Magnetic resonance imaging (MRI) of the brain and orbit showed no other abnormalities or evidence of infiltration elsewhere (Figure 2). Cytologic analysis of the cerebrospinal fluid did not show any abnormal cells or blasts.

The patient underwent whole brain external beam irradiation to include the posterior half of both orbits spread over 12 treatment days at 250 cGy per day for a total dose of 3,000 cGy. The entire protocol was completed and well tolerated by the patient with no note of any significant systemic or ocular adverse effects..

Sequential fundus examinations at 1, 2, and 4 months showed reduction in tumor size (Figure 3). However, development of peripheral macular edema on spectral-domain optical coherence tomography (SD-OCT) on the left eye was noted at 1 month post-treatment (Figure 4). Macular edema gradually resolved over time after the radiation therapy.

Four months after treatment, there was significant reduction in both tumor bulk with the optic nerve heads now visible (Figures 3 & 4). Telangiectatic and tortuous vessels were also markedly diminished. Visual acuity improved to 20/80 OD and 20/20 OS. No cataracts, retinal atrophy, ocular surface problems, or any periocular disease secondary to the radiation therapy were noted until last follow-up.


The most common malignant disease in the pediatric age group is Acute Lymphoblastic Leukemia. 5-year survival rate is markedly reduced from 90% if diagnosed early or at < 15 years of age to 75% if diagnosed older or from ages 15 to 19 years old. This highlights the importance of early detection and prompt diagnosis to the overall life expectancy. While technological advancements and breakthroughs in both diagnosis and treatment have resulted to a desirable increase in life expectancy, these have led to a corresponding rise in leukemia-related adverse events. It is therefore important to adequately address these complications to improve the quality of life for these already vulnerable group of patients.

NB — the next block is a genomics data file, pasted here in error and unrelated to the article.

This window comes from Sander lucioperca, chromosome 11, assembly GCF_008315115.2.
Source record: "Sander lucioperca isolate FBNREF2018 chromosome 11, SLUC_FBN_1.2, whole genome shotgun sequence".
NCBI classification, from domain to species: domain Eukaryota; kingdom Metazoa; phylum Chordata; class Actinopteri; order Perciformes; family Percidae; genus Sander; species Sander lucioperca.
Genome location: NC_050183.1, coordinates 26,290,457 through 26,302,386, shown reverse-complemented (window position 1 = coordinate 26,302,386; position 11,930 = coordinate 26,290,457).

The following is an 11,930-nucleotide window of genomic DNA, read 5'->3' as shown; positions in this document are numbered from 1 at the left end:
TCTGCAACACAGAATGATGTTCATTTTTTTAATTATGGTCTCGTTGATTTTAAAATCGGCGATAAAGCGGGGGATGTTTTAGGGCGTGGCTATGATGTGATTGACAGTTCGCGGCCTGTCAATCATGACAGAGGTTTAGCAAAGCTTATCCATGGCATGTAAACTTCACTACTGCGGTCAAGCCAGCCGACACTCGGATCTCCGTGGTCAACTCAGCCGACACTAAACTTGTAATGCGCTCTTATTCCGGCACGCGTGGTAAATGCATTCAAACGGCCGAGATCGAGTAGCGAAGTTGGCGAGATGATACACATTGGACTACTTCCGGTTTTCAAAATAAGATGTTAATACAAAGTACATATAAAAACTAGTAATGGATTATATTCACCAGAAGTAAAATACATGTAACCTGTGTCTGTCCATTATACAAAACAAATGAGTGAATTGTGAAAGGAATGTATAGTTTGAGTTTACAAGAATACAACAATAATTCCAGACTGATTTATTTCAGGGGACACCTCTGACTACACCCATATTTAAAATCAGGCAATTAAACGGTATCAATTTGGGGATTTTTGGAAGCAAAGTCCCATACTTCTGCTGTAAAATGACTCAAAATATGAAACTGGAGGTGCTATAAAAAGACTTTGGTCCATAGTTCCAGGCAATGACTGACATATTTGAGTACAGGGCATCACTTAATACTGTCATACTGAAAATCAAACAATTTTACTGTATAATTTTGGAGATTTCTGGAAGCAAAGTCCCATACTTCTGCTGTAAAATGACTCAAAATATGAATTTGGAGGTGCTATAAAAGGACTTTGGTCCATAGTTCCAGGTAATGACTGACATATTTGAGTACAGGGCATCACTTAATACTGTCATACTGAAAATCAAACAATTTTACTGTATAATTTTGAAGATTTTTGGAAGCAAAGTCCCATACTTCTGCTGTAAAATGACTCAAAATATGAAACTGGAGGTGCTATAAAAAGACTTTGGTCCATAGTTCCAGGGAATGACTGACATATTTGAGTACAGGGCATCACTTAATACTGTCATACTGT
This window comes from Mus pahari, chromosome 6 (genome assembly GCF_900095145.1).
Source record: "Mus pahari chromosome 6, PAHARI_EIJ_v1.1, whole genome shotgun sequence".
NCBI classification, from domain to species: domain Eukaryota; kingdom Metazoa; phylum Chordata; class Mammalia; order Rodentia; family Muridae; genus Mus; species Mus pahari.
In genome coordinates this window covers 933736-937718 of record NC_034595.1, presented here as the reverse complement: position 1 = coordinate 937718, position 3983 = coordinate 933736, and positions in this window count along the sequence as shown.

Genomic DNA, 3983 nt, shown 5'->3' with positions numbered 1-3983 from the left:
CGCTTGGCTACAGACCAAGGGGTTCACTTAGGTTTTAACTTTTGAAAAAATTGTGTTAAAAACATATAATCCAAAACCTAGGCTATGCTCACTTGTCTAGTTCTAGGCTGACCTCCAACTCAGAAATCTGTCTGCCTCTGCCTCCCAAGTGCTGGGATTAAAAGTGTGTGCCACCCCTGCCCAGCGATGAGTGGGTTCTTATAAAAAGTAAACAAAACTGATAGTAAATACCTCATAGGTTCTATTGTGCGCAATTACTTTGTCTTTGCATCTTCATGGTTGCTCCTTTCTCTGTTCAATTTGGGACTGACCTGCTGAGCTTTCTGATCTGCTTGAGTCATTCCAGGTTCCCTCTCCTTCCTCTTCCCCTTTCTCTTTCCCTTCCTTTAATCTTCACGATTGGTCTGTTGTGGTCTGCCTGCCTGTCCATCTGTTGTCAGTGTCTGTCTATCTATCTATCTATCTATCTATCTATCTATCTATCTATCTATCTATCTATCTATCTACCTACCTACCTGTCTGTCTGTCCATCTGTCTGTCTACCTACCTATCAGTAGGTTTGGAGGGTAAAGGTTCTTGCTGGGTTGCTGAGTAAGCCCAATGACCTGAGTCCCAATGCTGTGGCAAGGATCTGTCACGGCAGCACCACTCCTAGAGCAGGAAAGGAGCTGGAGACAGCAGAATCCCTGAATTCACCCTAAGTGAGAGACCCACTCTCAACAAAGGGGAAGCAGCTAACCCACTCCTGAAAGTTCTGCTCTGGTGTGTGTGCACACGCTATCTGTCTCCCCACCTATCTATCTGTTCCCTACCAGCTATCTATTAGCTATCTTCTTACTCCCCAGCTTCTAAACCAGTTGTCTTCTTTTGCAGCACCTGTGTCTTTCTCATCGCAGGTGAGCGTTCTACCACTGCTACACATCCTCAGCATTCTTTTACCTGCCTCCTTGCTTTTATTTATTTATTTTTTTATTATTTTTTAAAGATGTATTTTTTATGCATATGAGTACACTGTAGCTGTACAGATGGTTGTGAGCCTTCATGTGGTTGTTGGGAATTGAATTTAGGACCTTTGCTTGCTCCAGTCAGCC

ALL has the tendency to involve extra- medullary organs which includes the eye. Due to its rarity, incidence of ocular infiltration by leukemic cells is not well defined in literature. The largest published study involved 657 patients; 4.4% developed some form of leukemic ocular infiltration with 1.3% involving the optic nerve.2 This is the first reported case of leukemic infiltration of the optic disc at Ilocos Training and Regional Medical Center. Leukemic infiltration of the optic nerve is believed to be due to direct extension of the optic nerve from the central nervous system (CNS). On MRI, it appears as optic nerve enlargement which enhances after gadolinium administration.6 Optic disc involvement characteristically appears as white irregular solid masses emanating from the optic nerve head as seen through ophthalmoscopy. Leukemic optic nerve infiltration, as in our case, represents a visual emergency and may result in permanent blindness if not treated early. 6